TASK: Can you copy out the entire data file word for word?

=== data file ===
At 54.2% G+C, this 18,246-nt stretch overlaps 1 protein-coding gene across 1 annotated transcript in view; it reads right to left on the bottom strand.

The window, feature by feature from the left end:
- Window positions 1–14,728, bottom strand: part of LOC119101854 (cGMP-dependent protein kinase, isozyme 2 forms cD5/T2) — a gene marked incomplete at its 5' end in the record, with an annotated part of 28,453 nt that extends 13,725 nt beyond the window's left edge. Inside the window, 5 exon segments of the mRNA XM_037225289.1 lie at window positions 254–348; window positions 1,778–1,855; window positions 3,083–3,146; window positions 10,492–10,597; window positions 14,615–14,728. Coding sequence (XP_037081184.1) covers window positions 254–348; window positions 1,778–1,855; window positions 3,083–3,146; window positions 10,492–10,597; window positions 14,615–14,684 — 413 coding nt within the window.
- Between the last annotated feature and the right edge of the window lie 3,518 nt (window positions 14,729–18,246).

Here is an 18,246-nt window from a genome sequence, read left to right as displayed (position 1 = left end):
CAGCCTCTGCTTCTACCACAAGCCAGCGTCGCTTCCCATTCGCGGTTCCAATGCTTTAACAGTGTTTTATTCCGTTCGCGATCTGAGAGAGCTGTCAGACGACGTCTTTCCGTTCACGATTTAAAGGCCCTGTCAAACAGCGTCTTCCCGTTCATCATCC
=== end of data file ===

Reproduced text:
At 54.2% G+C, this 18,246-nt stretch overlaps 1 protein-coding gene across 1 annotated transcript in view; it reads right to left on the bottom strand.

The window, feature by feature from the left end:
- Window positions 1–14,728, bottom strand: part of LOC119101854 (cGMP-dependent protein kinase, isozyme 2 forms cD5/T2) — a gene marked incomplete at its 5' end in the record, with an annotated part of 28,453 nt that extends 13,725 nt beyond the window's left edge. Inside the window, 5 exon segments of the mRNA XM_037225289.1 lie at window positions 254–348; window positions 1,778–1,855; window positions 3,083–3,146; window positions 10,492–10,597; window positions 14,615–14,728. Coding sequence (XP_037081184.1) covers window positions 254–348; window positions 1,778–1,855; window positions 3,083–3,146; window positions 10,492–10,597; window positions 14,615–14,684 — 413 coding nt within the window.
- Between the last annotated feature and the right edge of the window lie 3,518 nt (window positions 14,729–18,246).

Here is an 18,246-nt window from a genome sequence, read left to right as displayed (position 1 = left end):
CAGCCTCTGCTTCTACCACAAGCCAGCGTCGCTTCCCATTCGCGGTTCCAATGCTTTAACAGTGTTTTATTCCGTTCGCGATCTGAGAGAGCTGTCAGACGACGTCTTTCCGTTCACGATTTAAAGGCCCTGTCAAACAGCGTCTTCCCGTTCATCATCC